Avery Brogan, a graduating senior at Long Beach High School, got a lot of love and support from his family and friends when he came out as transgender about four years ago.

Classmates wrote Brogan notes of encouragement. His parents researched what it meant to be transgender. But not every transgender person is greeted so warmly, Brogan said, citing "horror stories" he's heard.

Brogan, 17, who is a female-to-male transgender person and plans to attend St. John's University in Queens to study mathematics, was one of about 60 people who rallied Sunday in front of the Nassau County Legislature's headquarters in Mineola to advocate for an amendment adding "gender identity" to the county's Human Rights Law.

VideoTransgender coalition marches for equal rights

"We need trans rights because there's so many people, even standing here today, that don't get to be treated as basic human beings, on the account of the fact that their gender expression or identity doesn't coincide with the sex they were assigned at birth," Brogan told the crowd. "I am a trans person in Nassau County and I want to live my life without facing discrimination, and if something were to happen -- God forbid -- I would be protected under the law, just like every other person."

Nassau is the largest county in the state without specific protections in its anti-discrimination law for transgender people, setting it apart from Suffolk County and New York City, advocates say. Earlier this month, the Town of North Hempstead passed a bill to ban discrimination based on gender identity. Nassau County and its other two towns -- Hempstead and Oyster Bay -- have said those protections are already in place.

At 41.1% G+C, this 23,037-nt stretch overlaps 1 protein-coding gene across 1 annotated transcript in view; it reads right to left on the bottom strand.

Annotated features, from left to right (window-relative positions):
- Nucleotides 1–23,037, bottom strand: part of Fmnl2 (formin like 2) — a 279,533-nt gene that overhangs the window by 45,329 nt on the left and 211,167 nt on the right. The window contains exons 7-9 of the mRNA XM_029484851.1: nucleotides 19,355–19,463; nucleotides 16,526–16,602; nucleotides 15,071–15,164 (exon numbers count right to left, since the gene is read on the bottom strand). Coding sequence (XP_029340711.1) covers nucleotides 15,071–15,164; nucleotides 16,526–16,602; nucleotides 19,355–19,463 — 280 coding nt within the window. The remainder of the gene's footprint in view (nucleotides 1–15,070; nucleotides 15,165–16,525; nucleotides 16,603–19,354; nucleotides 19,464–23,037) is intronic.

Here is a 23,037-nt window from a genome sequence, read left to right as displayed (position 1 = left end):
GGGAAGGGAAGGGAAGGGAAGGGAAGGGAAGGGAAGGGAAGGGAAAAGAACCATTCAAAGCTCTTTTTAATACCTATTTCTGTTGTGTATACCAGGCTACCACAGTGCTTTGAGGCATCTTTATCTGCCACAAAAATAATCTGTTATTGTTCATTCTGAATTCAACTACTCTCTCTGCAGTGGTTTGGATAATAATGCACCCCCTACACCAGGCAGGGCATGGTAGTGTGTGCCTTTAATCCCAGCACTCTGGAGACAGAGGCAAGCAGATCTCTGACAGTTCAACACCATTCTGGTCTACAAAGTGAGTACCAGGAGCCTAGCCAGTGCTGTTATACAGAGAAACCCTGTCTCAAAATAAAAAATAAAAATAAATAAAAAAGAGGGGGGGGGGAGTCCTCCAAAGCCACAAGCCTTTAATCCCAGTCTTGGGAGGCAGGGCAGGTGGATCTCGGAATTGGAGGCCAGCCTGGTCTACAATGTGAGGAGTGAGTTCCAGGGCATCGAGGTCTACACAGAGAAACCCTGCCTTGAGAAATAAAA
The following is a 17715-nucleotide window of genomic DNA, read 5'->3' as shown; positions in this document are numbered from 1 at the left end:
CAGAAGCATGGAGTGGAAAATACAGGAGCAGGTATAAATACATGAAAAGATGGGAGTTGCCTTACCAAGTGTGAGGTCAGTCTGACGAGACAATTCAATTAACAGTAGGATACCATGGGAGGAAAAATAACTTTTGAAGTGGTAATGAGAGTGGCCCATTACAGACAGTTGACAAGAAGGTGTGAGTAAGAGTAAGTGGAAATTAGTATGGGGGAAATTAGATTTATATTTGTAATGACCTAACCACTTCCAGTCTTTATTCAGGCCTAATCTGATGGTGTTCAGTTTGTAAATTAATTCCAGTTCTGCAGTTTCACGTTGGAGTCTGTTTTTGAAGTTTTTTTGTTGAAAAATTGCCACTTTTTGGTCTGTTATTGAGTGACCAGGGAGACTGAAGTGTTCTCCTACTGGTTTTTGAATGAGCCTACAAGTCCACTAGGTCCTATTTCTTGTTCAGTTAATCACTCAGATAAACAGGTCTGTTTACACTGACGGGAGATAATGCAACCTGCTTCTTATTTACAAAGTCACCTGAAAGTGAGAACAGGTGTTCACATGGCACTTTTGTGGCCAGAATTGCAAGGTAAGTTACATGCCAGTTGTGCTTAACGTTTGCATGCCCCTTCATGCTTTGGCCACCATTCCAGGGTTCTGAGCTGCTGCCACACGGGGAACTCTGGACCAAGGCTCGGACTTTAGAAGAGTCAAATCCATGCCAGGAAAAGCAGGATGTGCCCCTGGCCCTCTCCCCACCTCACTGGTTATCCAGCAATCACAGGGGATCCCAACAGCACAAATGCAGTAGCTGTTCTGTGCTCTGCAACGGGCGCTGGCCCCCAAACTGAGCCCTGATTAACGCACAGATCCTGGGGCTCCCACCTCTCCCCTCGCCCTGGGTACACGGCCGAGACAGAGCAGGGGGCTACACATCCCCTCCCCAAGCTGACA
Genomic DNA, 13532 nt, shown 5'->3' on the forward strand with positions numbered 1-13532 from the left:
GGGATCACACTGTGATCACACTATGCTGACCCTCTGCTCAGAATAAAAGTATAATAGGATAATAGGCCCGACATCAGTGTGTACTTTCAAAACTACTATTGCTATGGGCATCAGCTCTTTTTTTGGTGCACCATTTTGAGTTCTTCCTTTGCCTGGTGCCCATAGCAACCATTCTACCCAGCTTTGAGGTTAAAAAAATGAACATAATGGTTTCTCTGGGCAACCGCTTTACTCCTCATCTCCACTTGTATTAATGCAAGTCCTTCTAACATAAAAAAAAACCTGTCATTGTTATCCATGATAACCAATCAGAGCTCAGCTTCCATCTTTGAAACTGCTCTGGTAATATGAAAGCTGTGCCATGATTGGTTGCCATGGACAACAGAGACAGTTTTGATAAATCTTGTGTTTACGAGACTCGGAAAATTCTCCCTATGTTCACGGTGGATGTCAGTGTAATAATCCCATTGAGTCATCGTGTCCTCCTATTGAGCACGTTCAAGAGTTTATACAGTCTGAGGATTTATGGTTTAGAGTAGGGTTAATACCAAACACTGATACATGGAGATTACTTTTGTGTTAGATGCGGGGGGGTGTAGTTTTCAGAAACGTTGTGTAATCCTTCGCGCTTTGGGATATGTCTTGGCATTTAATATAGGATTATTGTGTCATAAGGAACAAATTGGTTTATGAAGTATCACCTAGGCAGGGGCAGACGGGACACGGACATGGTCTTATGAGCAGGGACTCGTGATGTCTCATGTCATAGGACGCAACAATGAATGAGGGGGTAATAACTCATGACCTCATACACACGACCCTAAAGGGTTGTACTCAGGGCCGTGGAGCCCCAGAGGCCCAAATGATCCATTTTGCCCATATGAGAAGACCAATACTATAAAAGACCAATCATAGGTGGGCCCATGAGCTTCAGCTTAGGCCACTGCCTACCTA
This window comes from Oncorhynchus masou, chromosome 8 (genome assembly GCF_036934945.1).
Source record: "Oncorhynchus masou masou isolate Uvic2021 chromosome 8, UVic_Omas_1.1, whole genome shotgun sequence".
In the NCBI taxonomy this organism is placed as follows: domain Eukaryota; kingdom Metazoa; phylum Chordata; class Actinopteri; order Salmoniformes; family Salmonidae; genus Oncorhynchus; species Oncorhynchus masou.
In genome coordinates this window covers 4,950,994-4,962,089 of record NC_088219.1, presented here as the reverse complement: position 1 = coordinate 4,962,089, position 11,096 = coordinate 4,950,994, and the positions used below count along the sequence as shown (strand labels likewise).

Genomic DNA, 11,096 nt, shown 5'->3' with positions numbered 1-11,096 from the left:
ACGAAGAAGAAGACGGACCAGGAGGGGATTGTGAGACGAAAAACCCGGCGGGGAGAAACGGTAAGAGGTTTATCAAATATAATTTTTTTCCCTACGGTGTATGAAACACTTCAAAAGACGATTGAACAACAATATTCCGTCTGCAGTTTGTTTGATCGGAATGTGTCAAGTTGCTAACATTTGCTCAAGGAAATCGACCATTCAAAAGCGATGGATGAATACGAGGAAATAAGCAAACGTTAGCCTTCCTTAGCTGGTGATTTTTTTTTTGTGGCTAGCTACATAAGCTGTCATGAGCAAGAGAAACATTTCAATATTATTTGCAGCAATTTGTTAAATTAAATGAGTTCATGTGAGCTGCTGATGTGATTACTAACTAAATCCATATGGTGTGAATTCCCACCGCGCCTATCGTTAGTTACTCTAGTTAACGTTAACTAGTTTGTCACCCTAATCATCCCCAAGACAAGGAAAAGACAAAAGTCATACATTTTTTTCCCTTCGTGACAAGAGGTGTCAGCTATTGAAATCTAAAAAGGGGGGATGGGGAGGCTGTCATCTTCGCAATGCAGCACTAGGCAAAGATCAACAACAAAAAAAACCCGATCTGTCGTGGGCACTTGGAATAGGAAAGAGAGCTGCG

But advocates such as Juli Grey-Owens, executive director of Long Island Transgender Advocacy Coalition, who organized Sunday's rally, said the law in Nassau is "not sufficient" to protect transgender people.

advertisement | advertise on newsday

"The world is changing," said Grey-Owens. "For Nassau County . . . to not have transgender rights and protections in its civil rights law, it's really sad."

Legis. Judith Jacobs (D-Woodbury), Legis. Laura Curran (D-Baldwin) and Legis. Carrie Solages (D-Elmont) appeared at the rally in support of the change. A spokeswoman for Presiding Officer Norma Gonsalves (R-East Meadow), who has not brought the issue before the GOP-dominated legislature for a vote, could not be reached for comment.

Avery's mother, Brenda Brogan, 50, who attended the rally, said she just wants the same rights for her son that everyone else enjoys.

"They're amazing people, just like you, just like your family, just like everybody," she said.